If you've ever seen a Guillermo del Toro film, you know you carry snapshots of it in your mind for long after: the bomb planted in the courtyard of "The Devil's Backbone," the girl facing the tree that leads into "Pan's Labyrinth," and much worse that we won't discuss here. All of these images were born in the pages of del Toro's personal notebooks, which are the subject of "Cabinet of Curiosities."
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In the introduction we learn that del Toro was a voracious reader as a kid, consuming a book every two days. The first book he ever bought for himself, at age 7, was "Best Horror Stories," edited by Famous Monsters of Filmland creator Forrest J Ackerman. Del Toro's family owned two sets of encyclopedias, which he read in their entirety: one on medicine, the other on art — a tidy explanation for his obsession with deformities.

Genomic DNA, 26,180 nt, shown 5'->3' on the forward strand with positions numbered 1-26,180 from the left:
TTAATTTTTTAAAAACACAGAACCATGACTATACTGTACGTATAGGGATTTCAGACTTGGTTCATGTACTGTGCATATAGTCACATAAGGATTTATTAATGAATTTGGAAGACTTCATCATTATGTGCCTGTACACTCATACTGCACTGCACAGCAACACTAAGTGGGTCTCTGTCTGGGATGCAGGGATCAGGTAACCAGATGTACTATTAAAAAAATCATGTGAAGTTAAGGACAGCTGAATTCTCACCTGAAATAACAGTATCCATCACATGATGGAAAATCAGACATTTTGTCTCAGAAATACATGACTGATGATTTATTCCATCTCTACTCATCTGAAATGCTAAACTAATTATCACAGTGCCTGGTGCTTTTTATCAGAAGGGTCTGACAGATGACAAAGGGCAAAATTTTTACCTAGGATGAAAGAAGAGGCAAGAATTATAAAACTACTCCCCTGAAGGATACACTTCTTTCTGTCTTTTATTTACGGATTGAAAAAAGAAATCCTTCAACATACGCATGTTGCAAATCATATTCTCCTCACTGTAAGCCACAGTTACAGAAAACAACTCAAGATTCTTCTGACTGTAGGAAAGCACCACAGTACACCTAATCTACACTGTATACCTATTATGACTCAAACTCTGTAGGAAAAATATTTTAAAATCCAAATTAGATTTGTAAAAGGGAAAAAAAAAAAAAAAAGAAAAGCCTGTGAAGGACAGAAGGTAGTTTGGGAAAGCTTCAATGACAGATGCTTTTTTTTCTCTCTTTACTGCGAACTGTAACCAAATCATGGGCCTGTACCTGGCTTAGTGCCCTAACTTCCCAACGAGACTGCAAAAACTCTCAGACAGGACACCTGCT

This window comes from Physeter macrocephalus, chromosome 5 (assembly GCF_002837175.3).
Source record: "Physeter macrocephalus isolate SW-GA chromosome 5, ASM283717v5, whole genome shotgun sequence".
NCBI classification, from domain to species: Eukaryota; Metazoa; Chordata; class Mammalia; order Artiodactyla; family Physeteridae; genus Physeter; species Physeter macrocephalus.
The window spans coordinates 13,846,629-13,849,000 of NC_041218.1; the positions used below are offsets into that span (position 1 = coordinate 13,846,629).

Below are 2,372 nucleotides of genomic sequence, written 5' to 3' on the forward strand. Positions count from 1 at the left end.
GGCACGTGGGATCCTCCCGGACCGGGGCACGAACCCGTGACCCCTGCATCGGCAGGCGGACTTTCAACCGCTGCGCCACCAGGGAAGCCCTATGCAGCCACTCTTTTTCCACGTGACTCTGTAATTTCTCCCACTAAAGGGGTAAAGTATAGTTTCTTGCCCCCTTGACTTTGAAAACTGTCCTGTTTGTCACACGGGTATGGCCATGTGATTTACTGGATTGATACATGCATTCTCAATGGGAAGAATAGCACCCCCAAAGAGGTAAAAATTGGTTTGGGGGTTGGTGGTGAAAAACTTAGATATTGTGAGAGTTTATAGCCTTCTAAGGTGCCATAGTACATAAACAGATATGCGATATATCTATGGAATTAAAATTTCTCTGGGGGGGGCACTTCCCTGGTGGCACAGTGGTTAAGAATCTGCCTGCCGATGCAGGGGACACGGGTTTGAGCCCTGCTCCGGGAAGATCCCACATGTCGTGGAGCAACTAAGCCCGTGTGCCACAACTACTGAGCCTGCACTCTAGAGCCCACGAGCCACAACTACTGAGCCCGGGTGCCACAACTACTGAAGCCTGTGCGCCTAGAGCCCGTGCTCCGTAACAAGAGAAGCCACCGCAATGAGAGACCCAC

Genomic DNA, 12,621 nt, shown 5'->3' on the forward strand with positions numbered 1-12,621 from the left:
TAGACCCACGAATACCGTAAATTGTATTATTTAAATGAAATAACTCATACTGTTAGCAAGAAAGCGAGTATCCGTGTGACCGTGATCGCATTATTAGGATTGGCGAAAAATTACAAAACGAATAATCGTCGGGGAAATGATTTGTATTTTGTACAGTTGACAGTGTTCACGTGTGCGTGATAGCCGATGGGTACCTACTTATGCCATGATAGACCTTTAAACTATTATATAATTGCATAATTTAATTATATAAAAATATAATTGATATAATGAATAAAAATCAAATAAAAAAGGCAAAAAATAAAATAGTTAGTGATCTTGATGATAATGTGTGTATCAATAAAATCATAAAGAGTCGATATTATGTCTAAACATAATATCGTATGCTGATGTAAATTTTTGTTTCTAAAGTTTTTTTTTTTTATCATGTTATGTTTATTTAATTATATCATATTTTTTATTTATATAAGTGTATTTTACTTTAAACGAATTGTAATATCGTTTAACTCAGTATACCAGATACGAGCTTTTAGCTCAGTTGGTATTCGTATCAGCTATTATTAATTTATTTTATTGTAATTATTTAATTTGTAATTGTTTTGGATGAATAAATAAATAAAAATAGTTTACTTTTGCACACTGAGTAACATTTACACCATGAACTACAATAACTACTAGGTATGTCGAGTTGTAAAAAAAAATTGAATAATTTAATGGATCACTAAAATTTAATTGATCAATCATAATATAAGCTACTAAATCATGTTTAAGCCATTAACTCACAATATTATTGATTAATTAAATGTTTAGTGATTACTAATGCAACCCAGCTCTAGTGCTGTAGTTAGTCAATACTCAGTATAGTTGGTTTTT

But it's del Toro's notebooks that fascinate. He spills out his plans in such fervent detail that were he not a film director, he'd surely be a lunatic. It's not often you glimpse so much of an artist's creative process — and when you do here, it feels a bit like del Toro's reapers, monsters that peel back their jaws to reveal another layer of fangs and claws.
It's as creepy as it is mesmerizing. Or, as author Neil Gaiman writes in one of the book's essays: "It was as if Guillermo had made a secret film, and that everything the audience would ever see was only the innocent, jutting-out top of the iceberg. They would never know how huge the Titanic-sinking world beneath was."
Jennifer Day is editor of Printers Row Journal.
"Cabinet of Curiosities"
By Guillermo del Toro, Harper Design, 264 pages, $60Copyright © 2014, The Baltimore Sun